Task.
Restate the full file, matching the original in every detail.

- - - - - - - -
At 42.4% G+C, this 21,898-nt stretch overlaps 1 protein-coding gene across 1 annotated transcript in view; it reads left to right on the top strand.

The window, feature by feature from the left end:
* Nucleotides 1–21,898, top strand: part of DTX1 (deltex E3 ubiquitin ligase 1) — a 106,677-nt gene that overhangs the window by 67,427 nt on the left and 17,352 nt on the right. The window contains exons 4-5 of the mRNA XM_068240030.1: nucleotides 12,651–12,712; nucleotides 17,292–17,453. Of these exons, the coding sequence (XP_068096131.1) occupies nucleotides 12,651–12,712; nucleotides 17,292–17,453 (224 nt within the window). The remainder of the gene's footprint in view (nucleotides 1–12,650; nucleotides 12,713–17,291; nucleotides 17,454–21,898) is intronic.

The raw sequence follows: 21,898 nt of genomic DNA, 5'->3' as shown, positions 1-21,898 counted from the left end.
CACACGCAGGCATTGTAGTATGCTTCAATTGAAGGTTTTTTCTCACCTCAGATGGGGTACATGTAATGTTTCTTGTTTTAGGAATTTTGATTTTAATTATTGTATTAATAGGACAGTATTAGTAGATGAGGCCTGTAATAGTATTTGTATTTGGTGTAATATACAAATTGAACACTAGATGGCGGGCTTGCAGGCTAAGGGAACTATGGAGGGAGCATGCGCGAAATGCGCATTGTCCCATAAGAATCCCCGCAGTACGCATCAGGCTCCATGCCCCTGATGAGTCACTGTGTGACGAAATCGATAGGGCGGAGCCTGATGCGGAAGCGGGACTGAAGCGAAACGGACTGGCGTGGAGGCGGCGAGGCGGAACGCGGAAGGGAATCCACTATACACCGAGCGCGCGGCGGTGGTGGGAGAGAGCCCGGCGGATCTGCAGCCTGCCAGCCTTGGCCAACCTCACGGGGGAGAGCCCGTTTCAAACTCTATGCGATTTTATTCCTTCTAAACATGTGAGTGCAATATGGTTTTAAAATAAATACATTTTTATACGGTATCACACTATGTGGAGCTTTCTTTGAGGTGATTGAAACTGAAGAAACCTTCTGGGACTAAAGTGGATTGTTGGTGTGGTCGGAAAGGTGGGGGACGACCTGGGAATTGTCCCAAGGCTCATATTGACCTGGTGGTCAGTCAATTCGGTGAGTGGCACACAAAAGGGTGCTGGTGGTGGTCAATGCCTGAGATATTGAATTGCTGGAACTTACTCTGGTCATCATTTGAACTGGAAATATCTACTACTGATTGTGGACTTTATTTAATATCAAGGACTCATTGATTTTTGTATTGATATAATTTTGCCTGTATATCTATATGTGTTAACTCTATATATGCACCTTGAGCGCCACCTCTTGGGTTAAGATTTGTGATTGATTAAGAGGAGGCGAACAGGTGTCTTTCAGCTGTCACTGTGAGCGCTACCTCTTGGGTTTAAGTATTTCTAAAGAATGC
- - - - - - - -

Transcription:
At 42.4% G+C, this 21,898-nt stretch overlaps 1 protein-coding gene across 1 annotated transcript in view; it reads left to right on the top strand.

The window, feature by feature from the left end:
* Nucleotides 1–21,898, top strand: part of DTX1 (deltex E3 ubiquitin ligase 1) — a 106,677-nt gene that overhangs the window by 67,427 nt on the left and 17,352 nt on the right. The window contains exons 4-5 of the mRNA XM_068240030.1: nucleotides 12,651–12,712; nucleotides 17,292–17,453. Of these exons, the coding sequence (XP_068096131.1) occupies nucleotides 12,651–12,712; nucleotides 17,292–17,453 (224 nt within the window). The remainder of the gene's footprint in view (nucleotides 1–12,650; nucleotides 12,713–17,291; nucleotides 17,454–21,898) is intronic.

The raw sequence follows: 21,898 nt of genomic DNA, 5'->3' as shown, positions 1-21,898 counted from the left end.
CACACGCAGGCATTGTAGTATGCTTCAATTGAAGGTTTTTTCTCACCTCAGATGGGGTACATGTAATGTTTCTTGTTTTAGGAATTTTGATTTTAATTATTGTATTAATAGGACAGTATTAGTAGATGAGGCCTGTAATAGTATTTGTATTTGGTGTAATATACAAATTGAACACTAGATGGCGGGCTTGCAGGCTAAGGGAACTATGGAGGGAGCATGCGCGAAATGCGCATTGTCCCATAAGAATCCCCGCAGTACGCATCAGGCTCCATGCCCCTGATGAGTCACTGTGTGACGAAATCGATAGGGCGGAGCCTGATGCGGAAGCGGGACTGAAGCGAAACGGACTGGCGTGGAGGCGGCGAGGCGGAACGCGGAAGGGAATCCACTATACACCGAGCGCGCGGCGGTGGTGGGAGAGAGCCCGGCGGATCTGCAGCCTGCCAGCCTTGGCCAACCTCACGGGGGAGAGCCCGTTTCAAACTCTATGCGATTTTATTCCTTCTAAACATGTGAGTGCAATATGGTTTTAAAATAAATACATTTTTATACGGTATCACACTATGTGGAGCTTTCTTTGAGGTGATTGAAACTGAAGAAACCTTCTGGGACTAAAGTGGATTGTTGGTGTGGTCGGAAAGGTGGGGGACGACCTGGGAATTGTCCCAAGGCTCATATTGACCTGGTGGTCAGTCAATTCGGTGAGTGGCACACAAAAGGGTGCTGGTGGTGGTCAATGCCTGAGATATTGAATTGCTGGAACTTACTCTGGTCATCATTTGAACTGGAAATATCTACTACTGATTGTGGACTTTATTTAATATCAAGGACTCATTGATTTTTGTATTGATATAATTTTGCCTGTATATCTATATGTGTTAACTCTATATATGCACCTTGAGCGCCACCTCTTGGGTTAAGATTTGTGATTGATTAAGAGGAGGCGAACAGGTGTCTTTCAGCTGTCACTGTGAGCGCTACCTCTTGGGTTTAAGTATTTCTAAAGAATGC